Landscapes serve as world’s stage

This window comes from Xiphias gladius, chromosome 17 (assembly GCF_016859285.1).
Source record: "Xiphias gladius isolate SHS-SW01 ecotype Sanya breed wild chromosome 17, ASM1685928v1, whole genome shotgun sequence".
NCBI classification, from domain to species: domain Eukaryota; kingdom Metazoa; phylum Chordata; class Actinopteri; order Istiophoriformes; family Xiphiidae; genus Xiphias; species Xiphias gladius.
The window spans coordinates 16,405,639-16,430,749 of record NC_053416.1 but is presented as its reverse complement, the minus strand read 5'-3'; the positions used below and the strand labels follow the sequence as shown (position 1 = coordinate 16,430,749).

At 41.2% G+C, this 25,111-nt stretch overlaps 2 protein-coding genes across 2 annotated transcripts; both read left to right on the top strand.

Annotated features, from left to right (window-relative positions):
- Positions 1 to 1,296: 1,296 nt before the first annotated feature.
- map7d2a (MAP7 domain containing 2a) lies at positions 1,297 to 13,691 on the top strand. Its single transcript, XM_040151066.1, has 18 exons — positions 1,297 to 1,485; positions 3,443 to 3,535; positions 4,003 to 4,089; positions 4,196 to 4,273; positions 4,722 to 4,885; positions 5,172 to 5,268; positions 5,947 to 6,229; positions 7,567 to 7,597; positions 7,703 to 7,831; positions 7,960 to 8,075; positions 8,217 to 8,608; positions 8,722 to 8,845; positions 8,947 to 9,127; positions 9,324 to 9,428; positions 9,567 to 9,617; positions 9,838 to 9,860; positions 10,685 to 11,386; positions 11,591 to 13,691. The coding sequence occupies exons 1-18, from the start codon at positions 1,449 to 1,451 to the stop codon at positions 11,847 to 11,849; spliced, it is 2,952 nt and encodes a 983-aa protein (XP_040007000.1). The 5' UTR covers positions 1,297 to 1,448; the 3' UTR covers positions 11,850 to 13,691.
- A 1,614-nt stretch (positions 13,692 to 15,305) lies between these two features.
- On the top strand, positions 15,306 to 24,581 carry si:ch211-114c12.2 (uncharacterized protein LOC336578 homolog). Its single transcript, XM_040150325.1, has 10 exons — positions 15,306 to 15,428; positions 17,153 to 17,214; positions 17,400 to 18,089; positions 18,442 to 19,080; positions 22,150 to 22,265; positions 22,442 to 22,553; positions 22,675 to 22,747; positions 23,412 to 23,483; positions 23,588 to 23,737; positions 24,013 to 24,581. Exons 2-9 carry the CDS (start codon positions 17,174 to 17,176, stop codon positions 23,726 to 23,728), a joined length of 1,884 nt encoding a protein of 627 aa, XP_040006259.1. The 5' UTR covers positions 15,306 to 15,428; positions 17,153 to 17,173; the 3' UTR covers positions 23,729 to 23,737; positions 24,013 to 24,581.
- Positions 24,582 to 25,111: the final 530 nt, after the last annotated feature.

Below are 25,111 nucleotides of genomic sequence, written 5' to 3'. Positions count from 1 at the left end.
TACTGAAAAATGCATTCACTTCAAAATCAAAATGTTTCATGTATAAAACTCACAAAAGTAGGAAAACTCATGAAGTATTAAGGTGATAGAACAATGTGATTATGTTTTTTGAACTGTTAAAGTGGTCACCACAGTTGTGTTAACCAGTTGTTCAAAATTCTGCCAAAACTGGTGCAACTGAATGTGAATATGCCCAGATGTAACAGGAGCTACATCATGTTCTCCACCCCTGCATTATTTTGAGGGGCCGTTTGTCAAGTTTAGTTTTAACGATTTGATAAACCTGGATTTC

In La Condition Humaine, one of the greatest visual puns of the 20th century, the surrealist painter René Magritte has painted a canvas in front of an open window giving out to the very landscape that the painting depicts. The painting captures one of the most persistent issues in Western thought: the relationship between nature and artifice as well as the real and its copy. Magritte’s puzzling and rather surreal image reverses the usual distinctions between them, and by doing so makes us rethink our habitual perception of reality. Admittedly, a work that is so multi-layered raises a chain of questions. Looking at these overlapping landscapes – the one natural, and the other artificial – one might, for example, ask oneself whether there can be a value-free perception of nature; an understanding of it, in other words, that is not a cultural product and has nothing to do with man-made creations such as art. If the artificial can substitute for the real, then how does that reflect on man’s relationship to and understanding of nature? These kinds of questions now seem all the more pertinent, particularly as much of contemporary art addresses the ambiguity of reality and the ambivalent ways in which we perceive the world around us. They are the kinds of questions that the work of photographer Panos Kokkinias raises, structured as they are upon the notion of ambiguity. On view at the Kappatos Gallery through the end of the week, Kokkinias’s photographs are a subtle play on the thin line separating the natural and the artificial, the staged and the spontaneous. Most of the photos on view show beautiful images of nature – a field, an ocean, or the unusual setting of a quarry – expansive to the point that one can imagine them as if stretching beyond their frames and photographed either from an aerial perspective or a slight angle used to emphasize their sweeping sense. But as vast and compelling as nature might appear here, these are not images of nature. Amid them Kokkinias has placed human figures, their scale made insignificant against their natural surroundings but still commanding the viewer’s immediate attention. A standing man is seen reading a newspaper far away in a meadow, a girl in a slightly disheveled state is caught standing underneath a tree with strangely shaped branches, a woman faces a man against the different plots of the same field; it all appears simple and quite ordinary, but somehow not much of what is going on matches the landscape context. There is an undercurrent of paradox in these pictures and the sense of an open-ended, indeterminate plot makes it even stronger. Kokkinias likes playing on ambiguities and is keen on suggestion, on stories that are implied and never quite revealed. In a sense, he also seems to like keeping his viewer at a distance while prodding his curiosity and subtly confusing him as well. A similar atmosphere of suggestion was also present in his former work which consisted of claustrophobic images of his own home (at the time he was studying at the New York School of Visual Arts and then went to Yale). From these images of interiors, Kokkinias has moved out into the openness of nature. Technically his pictures are superb; the precision of color and the clarity of detail (you can discern the smallest stone in a rocky landscape and can isolate the blades of grass) accentuate the realness of the landscape but, at the same time, the visual perfection they attain almost yields subject matter into pure aesthetics. Again, Kokkinias seems to play with the subtle nuances of the real and the artificial. His figures, planted as they are amid the natural surroundings, further enhance this ambiguity between the real and the artificial. Kokkinias may be suggesting that people are always somehow staged in a natural environment, that just as our relationship with nature is contrived and mediated, so is our understanding of it. Again, Kokkinias may be exploring the tension between art and nature, a tension which he does not resolve but, in his typical style, leaves filled with suggestions. Finance Minister Nikos Christodoulakis attends a meeting of EU economy and finance ministers (ECOFIN) in Brussels.

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